Ally Broadfield's HOW TO BEGUILE A DUKE features an extremely likable hero and heroine, and a plot that forces the two to work together. I enjoy stories like this one that draw the opposing couple together as a reluctant team, forcing them into a proximity that allows each to realize their attraction and admiration for the other.
Broadfield's heroine, Catherine Malboeuf, isn't your typical Regency miss. She's lived in the Bahamas and New Orleans, and she carries a cutlass with her for protection. She's determined, intelligent, and less concerned with propriety than the hero, Nick, the Duke of Boulstridge. Though he wagers with Catherine, who wants to buy her ancestral home back from him, that she will receive no proposal during her time in England, Nick's attraction for Catherine sparks from their first encounter. Broadfield does an excellent job of building the attraction and connection between the two with every scene.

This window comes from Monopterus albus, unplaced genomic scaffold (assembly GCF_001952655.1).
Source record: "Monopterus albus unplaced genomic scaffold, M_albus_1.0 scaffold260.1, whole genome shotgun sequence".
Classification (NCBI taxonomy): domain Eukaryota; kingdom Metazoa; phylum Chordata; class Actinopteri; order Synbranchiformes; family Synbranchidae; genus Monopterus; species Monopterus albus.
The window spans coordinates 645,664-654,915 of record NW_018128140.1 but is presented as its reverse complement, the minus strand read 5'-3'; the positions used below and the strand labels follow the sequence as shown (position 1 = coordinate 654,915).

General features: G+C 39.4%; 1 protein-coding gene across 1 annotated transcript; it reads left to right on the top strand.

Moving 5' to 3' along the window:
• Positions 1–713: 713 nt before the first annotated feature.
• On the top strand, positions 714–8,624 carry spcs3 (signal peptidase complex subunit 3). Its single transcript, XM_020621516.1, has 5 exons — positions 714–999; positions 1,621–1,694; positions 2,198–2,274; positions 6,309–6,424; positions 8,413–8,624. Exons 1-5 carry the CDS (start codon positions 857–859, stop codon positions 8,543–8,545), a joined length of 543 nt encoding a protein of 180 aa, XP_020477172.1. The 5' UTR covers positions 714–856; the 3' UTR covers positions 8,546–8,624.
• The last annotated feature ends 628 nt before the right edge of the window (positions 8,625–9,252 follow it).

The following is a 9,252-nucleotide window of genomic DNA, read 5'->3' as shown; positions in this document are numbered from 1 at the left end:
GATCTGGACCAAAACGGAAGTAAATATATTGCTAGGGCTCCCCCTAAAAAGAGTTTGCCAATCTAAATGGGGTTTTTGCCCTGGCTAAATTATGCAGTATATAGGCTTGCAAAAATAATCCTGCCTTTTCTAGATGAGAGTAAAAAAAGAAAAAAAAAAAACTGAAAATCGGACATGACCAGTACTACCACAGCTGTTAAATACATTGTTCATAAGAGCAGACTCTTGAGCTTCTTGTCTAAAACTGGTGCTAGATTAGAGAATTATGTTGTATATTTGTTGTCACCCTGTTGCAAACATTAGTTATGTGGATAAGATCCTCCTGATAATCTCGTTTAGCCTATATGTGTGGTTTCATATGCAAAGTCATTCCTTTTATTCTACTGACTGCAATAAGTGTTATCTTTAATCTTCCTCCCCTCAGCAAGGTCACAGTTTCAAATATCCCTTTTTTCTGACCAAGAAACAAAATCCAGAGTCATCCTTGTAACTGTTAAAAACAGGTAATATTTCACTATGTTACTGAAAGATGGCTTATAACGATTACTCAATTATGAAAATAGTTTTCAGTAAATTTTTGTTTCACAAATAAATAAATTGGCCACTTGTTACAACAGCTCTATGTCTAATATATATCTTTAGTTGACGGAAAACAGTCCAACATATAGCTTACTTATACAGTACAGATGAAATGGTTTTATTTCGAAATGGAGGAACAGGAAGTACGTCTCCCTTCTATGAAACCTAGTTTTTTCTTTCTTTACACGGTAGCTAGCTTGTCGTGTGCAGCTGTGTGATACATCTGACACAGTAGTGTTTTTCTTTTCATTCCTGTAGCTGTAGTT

The story is fast-paced, includes smart, witty dialogue, and Broadfield provides a strong motivation that propels both the hero and heroine toward a single goal, and each other. I recommend HOW TO BEGUILE A DUKE to anyone looking for a lovely Regency romance with a strong heroine, a side of adventure, and a hero who's easy to love.
When Catherine Malboeuf ventures to England determined to retrieve a precious heirloom and her family's ancestral home, she finds an irritatingly handsome and equally determined duke has bought the property and everything in it.
The spirited Catherine Malboeuf has just arrived in England to reclaim her ancestral home, Walsley Manor, and a valuable missing heirloom. Nicholas Adair, the attractive and frustratingly inflexible Duke of Boulstridge, however, is quite unwilling to sell the estate back to Catherine. Unless, of course, she accepts a small wager...
Nick will sell Walsley Manor if--and only if--Catherine secures an offer of marriage from an eligible member of the ton before the end of the London season.
Of course, Nick is certain he'll win. After all, no proper gentleman would ever marry a woman who conceals a cutlass in her skirts. Yet something about Catherine's unconventional disposition seems to ignite a need deep inside him. A need that won't just cost him the wager, but the very heart he swore to never give away...